Our findings revealed that the magnitude of anemia among married women in Ethiopia was relatively high 30.5% (95% CI = 29.5–31.4) compared to those reported in the nationwide study among lactating and reproductive age of women [5, 22]. This indicates that married women are at a greater risk of anemia. The majority of respondents (61%) in our sample had low decision-making autonomy at home. Therefore, the greater magnitude of anemia in our sample could be due to the low decision-making capacity of women to access resources and health information. Gender power dynamics influence how and who makes health-related decisions .) In families and communities, this power dynamics can affect health-seeking processes such as healthy eating patterns and health outcomes. Globally and especially in sub-Saharan African countries such as Ethiopia, men frequently make decisions regarding their wives’ health [28, 29].. Poor women’s welfare is a barrier to reaching the eventual aim of universal health. This suggests that substantial work is required to decrease the magnitude of anemia among married females, as it has a negative impact on the well-being of mothers, children, and the rest of the family.
This study has determined that in comparing the impact of individual-level women’s decision-making with anemia, the effect of group level decision making power was considered significant. Women living in a society with a high percentage of women with high decision-making status were less likely to develop anemia even after we controlled their decision-making status and other factors at the individual and group level. This may be because social interactions in Ethiopia are often intertwined and therefore, the effect of group group-level autonomy on individual behavior may exceed the individual’s autonomy . The group level may indicate that even though Ethiopian women have low decision-making power, living in a strong decision-making society for women can lead to increased use of shared information and resources and ultimately, help improve the quality of life for women and their family members as well . Female decision-making power at the group level had a beneficial effect on lowering the risk of anemia, implying that gender disparity, as measured by low decision-making power, may influence the development of anemia among married women.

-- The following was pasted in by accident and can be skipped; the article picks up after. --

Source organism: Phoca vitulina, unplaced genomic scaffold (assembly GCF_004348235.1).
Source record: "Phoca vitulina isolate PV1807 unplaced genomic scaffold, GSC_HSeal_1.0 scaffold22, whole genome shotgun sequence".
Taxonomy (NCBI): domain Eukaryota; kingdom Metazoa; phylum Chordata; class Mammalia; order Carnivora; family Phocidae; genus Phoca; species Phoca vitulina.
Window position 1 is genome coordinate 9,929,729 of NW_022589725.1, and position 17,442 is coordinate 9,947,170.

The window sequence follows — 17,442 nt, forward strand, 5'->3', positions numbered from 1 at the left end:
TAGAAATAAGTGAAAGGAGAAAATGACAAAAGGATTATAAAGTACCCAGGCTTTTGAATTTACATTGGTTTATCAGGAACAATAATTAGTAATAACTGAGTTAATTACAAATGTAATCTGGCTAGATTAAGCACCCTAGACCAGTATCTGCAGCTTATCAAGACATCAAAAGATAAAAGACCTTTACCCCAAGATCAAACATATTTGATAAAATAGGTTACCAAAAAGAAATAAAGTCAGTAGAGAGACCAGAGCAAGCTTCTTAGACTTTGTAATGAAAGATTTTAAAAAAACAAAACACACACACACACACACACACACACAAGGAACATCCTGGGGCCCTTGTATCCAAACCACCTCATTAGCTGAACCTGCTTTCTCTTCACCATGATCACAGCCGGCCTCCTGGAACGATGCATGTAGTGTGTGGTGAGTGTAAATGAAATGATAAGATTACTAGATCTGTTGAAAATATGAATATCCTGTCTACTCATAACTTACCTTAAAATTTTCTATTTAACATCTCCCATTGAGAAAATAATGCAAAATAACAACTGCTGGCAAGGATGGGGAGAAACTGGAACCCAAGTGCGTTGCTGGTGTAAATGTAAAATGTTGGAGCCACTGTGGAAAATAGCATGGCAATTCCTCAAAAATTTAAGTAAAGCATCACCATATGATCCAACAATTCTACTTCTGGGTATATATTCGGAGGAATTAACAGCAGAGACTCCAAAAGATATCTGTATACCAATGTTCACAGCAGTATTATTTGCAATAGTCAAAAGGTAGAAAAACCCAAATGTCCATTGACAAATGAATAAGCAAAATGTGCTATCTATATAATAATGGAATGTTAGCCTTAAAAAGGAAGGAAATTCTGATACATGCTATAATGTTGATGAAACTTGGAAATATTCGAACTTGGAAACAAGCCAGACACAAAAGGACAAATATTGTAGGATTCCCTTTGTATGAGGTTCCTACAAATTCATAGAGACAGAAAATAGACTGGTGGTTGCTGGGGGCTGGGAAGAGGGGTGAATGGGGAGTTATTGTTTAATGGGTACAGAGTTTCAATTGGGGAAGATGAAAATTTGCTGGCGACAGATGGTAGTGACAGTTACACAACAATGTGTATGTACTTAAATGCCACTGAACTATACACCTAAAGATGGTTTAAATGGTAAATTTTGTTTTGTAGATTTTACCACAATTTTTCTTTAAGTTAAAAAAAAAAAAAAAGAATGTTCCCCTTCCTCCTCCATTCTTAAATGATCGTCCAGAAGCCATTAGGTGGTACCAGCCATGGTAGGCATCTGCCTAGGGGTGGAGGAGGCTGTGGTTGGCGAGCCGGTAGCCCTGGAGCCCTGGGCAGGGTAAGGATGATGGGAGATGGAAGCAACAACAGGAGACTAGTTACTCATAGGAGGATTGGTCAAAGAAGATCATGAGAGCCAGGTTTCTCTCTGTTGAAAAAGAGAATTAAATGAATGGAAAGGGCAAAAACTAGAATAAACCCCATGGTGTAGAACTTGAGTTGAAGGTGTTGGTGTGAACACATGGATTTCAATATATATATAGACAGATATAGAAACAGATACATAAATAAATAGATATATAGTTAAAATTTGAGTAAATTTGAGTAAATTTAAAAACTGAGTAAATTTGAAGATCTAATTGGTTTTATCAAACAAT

In addition to group-level women’s autonomy, our analyses revealed that the group-level wealth index had a greater impact than the effects of the individual-level wealth index on anemia. A high group-level wealth index was related to reduce odds of having anemia. Prior studies also demonstrated the positive relationship between community economic status and women’s health; economically poorer communities have deficient health information and services [31, 32]. Therefore, interventions aimed at empowering women economically at the group level should be considered to reduce the prevalence of anemia and other health-related problems.
Unlike the findings of other studies [6, 9, 33, 34], our study found that older women had a lower risk to develop anemia than younger ones. The possible reason for this finding is that during adolescence, pregnancy and lactation, younger women have increased iron requirements and to compensate for menstruation-related blood loss . The high percentage of early married women in our sample may provide another possible explanation. Our study found that more than 83% of women were married before the age of 20 years and according to our bivariate analysis, the prevalence of anemia among them was also significantly higher (10.8% vs. 5.0%). %). In Ethiopia, child marriage is common, and decisions about having children and using birth control are often made by husbands [36, 37]. Furthermore, the customs of Ethiopian society strongly oppose the postponement of the first child after marriage, leading to a higher rate of adolescent birth. Therefore, the greater magnitude of anemia among younger females might be because of adolescent pregnancy and childbirth. This implies interventions such as educating the parents and community members who eventually bear the majority of determinations about girls marriage; empowering girls with information (such as exposure to media) about the consequences of early marriage and pregnancy, improving the accessibility and standard of formal education for girls must be prioritized in order to preclude girls marriage and having children. Furthermore, all females of childbearing age need to take iron and folic acid supplements to avoid anemia .